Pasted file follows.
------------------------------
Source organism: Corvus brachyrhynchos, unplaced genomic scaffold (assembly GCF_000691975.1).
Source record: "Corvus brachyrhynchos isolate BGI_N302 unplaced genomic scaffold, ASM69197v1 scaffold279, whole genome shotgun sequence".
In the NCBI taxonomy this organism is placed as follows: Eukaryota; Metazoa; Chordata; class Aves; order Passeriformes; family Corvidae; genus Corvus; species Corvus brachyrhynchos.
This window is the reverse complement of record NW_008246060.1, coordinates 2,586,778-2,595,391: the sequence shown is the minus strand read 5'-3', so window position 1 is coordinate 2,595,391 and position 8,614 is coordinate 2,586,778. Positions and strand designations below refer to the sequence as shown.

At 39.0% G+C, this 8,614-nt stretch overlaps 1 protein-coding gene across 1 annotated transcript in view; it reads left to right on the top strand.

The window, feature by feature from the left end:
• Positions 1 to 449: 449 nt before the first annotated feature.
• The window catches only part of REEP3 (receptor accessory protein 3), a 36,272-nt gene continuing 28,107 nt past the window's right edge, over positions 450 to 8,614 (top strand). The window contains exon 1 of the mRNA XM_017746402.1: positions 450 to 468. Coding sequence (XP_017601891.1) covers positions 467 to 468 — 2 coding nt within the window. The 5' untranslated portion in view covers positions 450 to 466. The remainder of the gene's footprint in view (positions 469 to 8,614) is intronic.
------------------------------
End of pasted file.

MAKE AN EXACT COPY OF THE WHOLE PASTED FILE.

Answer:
Source organism: Corvus brachyrhynchos, unplaced genomic scaffold (assembly GCF_000691975.1).
Source record: "Corvus brachyrhynchos isolate BGI_N302 unplaced genomic scaffold, ASM69197v1 scaffold279, whole genome shotgun sequence".
In the NCBI taxonomy this organism is placed as follows: Eukaryota; Metazoa; Chordata; class Aves; order Passeriformes; family Corvidae; genus Corvus; species Corvus brachyrhynchos.
This window is the reverse complement of record NW_008246060.1, coordinates 2,586,778-2,595,391: the sequence shown is the minus strand read 5'-3', so window position 1 is coordinate 2,595,391 and position 8,614 is coordinate 2,586,778. Positions and strand designations below refer to the sequence as shown.

At 39.0% G+C, this 8,614-nt stretch overlaps 1 protein-coding gene across 1 annotated transcript in view; it reads left to right on the top strand.

The window, feature by feature from the left end:
• Positions 1 to 449: 449 nt before the first annotated feature.
• The window catches only part of REEP3 (receptor accessory protein 3), a 36,272-nt gene continuing 28,107 nt past the window's right edge, over positions 450 to 8,614 (top strand). The window contains exon 1 of the mRNA XM_017746402.1: positions 450 to 468. Coding sequence (XP_017601891.1) covers positions 467 to 468 — 2 coding nt within the window. The 5' untranslated portion in view covers positions 450 to 466. The remainder of the gene's footprint in view (positions 469 to 8,614) is intronic.